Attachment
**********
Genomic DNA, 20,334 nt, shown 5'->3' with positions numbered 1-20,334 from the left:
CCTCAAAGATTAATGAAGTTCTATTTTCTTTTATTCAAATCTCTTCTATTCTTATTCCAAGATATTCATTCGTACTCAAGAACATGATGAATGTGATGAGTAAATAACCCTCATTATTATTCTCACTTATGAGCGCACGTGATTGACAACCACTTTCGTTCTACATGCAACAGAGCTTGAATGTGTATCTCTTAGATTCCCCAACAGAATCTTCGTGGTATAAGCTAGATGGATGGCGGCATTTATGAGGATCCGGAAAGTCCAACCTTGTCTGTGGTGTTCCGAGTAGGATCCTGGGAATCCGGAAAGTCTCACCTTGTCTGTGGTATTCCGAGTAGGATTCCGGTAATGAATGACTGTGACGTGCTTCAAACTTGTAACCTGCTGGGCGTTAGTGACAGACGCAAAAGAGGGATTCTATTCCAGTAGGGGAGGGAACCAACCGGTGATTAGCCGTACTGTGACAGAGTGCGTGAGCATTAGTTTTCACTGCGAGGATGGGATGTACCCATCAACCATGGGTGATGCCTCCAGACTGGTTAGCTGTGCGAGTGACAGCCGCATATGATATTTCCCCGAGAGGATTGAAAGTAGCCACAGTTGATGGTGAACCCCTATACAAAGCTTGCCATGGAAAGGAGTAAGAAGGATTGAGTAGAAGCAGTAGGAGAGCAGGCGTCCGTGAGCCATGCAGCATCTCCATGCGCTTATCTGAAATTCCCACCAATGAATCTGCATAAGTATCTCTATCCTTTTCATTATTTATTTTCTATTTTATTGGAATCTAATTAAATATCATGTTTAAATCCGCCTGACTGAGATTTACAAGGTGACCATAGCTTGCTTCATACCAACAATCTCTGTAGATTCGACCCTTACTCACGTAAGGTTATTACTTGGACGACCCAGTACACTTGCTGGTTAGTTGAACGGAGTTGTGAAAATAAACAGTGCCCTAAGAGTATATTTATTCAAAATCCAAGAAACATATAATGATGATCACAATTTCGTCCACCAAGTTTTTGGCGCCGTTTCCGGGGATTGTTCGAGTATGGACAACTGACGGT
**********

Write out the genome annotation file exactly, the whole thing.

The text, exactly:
Genomic DNA, 20,334 nt, shown 5'->3' with positions numbered 1-20,334 from the left:
CCTCAAAGATTAATGAAGTTCTATTTTCTTTTATTCAAATCTCTTCTATTCTTATTCCAAGATATTCATTCGTACTCAAGAACATGATGAATGTGATGAGTAAATAACCCTCATTATTATTCTCACTTATGAGCGCACGTGATTGACAACCACTTTCGTTCTACATGCAACAGAGCTTGAATGTGTATCTCTTAGATTCCCCAACAGAATCTTCGTGGTATAAGCTAGATGGATGGCGGCATTTATGAGGATCCGGAAAGTCCAACCTTGTCTGTGGTGTTCCGAGTAGGATCCTGGGAATCCGGAAAGTCTCACCTTGTCTGTGGTATTCCGAGTAGGATTCCGGTAATGAATGACTGTGACGTGCTTCAAACTTGTAACCTGCTGGGCGTTAGTGACAGACGCAAAAGAGGGATTCTATTCCAGTAGGGGAGGGAACCAACCGGTGATTAGCCGTACTGTGACAGAGTGCGTGAGCATTAGTTTTCACTGCGAGGATGGGATGTACCCATCAACCATGGGTGATGCCTCCAGACTGGTTAGCTGTGCGAGTGACAGCCGCATATGATATTTCCCCGAGAGGATTGAAAGTAGCCACAGTTGATGGTGAACCCCTATACAAAGCTTGCCATGGAAAGGAGTAAGAAGGATTGAGTAGAAGCAGTAGGAGAGCAGGCGTCCGTGAGCCATGCAGCATCTCCATGCGCTTATCTGAAATTCCCACCAATGAATCTGCATAAGTATCTCTATCCTTTTCATTATTTATTTTCTATTTTATTGGAATCTAATTAAATATCATGTTTAAATCCGCCTGACTGAGATTTACAAGGTGACCATAGCTTGCTTCATACCAACAATCTCTGTAGATTCGACCCTTACTCACGTAAGGTTATTACTTGGACGACCCAGTACACTTGCTGGTTAGTTGAACGGAGTTGTGAAAATAAACAGTGCCCTAAGAGTATATTTATTCAAAATCCAAGAAACATATAATGATGATCACAATTTCGTCCACCAAGTTTTTGGCGCCGTTTCCGGGGATTGTTCGAGTATGGACAACTGACGGT